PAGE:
On to the important stuff, the matter of spuds.

I’m pretty fussy about spuds and love to cook them myself. Chips, I think, are probably *the* greatest spud dish. The hardest thing in the restaurant was to monitor the quality of the chips – it always seemed to come down to me – the time of year and variety of potato used were crucial. Potato farls are another favourite [and he stresses that he’s not saying that just because he happens to sell his own brand of potato farl]. They elevate the Irish breakfast to a world class meal and I’m talking here about the Ulster breakfast, it’s the best breakfast in the world.

Gourmet Ireland potato bread

While many of the recipes in Paul’s 1994 Gourmet Ireland book are not necessarily traditional,
the Ulster Fry does feature, as does his Mammy’s recipe for potato bread (or potato farls, depending on your terminological preference)

On spud varieties.

As we become more supermarket oriented, lots of people don’t know varieties of spuds anymore, which is a bit of a problem for the potato lover. It’s such a simple thing but such a huge thing at the same time, knowing how varieties differ and how they can be different at different times of year. I tasted some spuds from Comber in October and they were so good – velvety and with a great flavour – that I took them ’round to friends and made everyone taste them.

Northern Ireland Maris Pipers can be very good, as can Navans. And often, the worst looking spuds can have the best flavour. Be really suspicious of a good looking spud and never buy a generic bag of white potatoes with no variety on it.

Current favourite way with spuds.

My current favourite is a really lazy one:

Wash your spuds, leave the skins on, cut them up (not too small), cook them [boil/steam] (with salt, of course), and finish with the granny tea towel method [he pauses] – that method is obligatory for all people serious about cooking spuds [I know exactly what he means and, believe me, he is serious]. Crush the cooked potatoes with a fork, add some red onion and extra virgin olive oil, a decent one; I might also add some mayonnaise and have that with a bit of fish and black pudding – I’m obsessed by that combination at the moment. I guess you could say it’s inspired by Ireland if not completely Irish.

And what about Christmas dinner, then?

It’s never absolutely traditional if I’m doing the cooking for Christmas, but close to it – there’s something comforting about it being a family dinner.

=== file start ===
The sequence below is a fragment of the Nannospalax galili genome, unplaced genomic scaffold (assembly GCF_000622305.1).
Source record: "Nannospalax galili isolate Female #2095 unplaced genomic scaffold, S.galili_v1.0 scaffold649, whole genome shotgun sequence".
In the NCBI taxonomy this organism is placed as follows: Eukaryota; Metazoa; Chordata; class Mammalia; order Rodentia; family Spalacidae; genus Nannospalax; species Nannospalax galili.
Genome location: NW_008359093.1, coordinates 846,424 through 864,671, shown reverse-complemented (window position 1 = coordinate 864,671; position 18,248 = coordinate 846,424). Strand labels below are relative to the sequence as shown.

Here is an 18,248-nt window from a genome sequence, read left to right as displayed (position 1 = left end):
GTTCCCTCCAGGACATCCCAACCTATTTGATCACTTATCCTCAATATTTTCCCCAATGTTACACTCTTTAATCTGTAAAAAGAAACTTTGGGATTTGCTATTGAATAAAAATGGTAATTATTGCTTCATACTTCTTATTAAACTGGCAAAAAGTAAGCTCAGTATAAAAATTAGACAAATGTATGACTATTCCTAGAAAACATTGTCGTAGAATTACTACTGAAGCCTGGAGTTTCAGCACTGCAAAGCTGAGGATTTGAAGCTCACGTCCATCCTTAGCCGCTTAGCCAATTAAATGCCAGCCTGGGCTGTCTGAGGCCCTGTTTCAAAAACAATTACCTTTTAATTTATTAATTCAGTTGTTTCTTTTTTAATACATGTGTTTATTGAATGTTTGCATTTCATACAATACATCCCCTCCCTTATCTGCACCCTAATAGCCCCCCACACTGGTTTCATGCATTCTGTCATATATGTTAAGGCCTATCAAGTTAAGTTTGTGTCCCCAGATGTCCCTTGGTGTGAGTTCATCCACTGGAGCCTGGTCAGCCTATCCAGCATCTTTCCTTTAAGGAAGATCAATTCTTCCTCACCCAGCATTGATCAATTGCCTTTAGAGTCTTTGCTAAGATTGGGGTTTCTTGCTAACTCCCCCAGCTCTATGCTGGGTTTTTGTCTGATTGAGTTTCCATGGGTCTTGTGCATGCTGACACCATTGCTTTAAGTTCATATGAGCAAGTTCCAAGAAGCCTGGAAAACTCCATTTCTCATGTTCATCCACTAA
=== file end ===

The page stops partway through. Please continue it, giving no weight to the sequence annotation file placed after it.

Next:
We will have 2 types of spud – roasties and usually a mash or maybe a gratin; I like red cabbage with turkey (and not cranberry sauce). My big thing is that I always take the legs off the turkey, bone them, stuff with sausage meat, herbs and onion, roll up and roast. These have become the star attraction at the Rankin Christmas dinner; we have Mum’s classic Irish broth beforehand [he mentions stock, chicken and barley] and there will be snacky stuff: smoked salmon canapés on potato farls with some crème fraîche – a kind of Irish blini; you have to try not to eat too many of those before dinner.

Smoked salmon on potato farl

The Irish blini: smoked salmon on potato farl

Whatever about the turkey, this inquiring mind wants to know how you do your roasties.

As some of the family are veggie, I tends to use a vegetable oil for the roasties, perhaps with some butter; in general, I’m not too fussed about which fat is used – it’s all good if you get the right spud [I nod my head violently in agreement] and it’s in the cooking too – you need a good layer of fat to get them roasted properly. If I do have a preference for roasting fat, it’s dripping. Goose fat does work really well with the Christmas turkey but I’d go half and half goose fat and veg. oil to get a less pronounced goose fat taste.

What my Mum used to do, though, was deep fry the roasties: par boil the potatoes, then cool and ruffle them up a bit and deep fry in oil; even better with some dripping added; it’s a good method if you’re stuck for oven space at Christmas.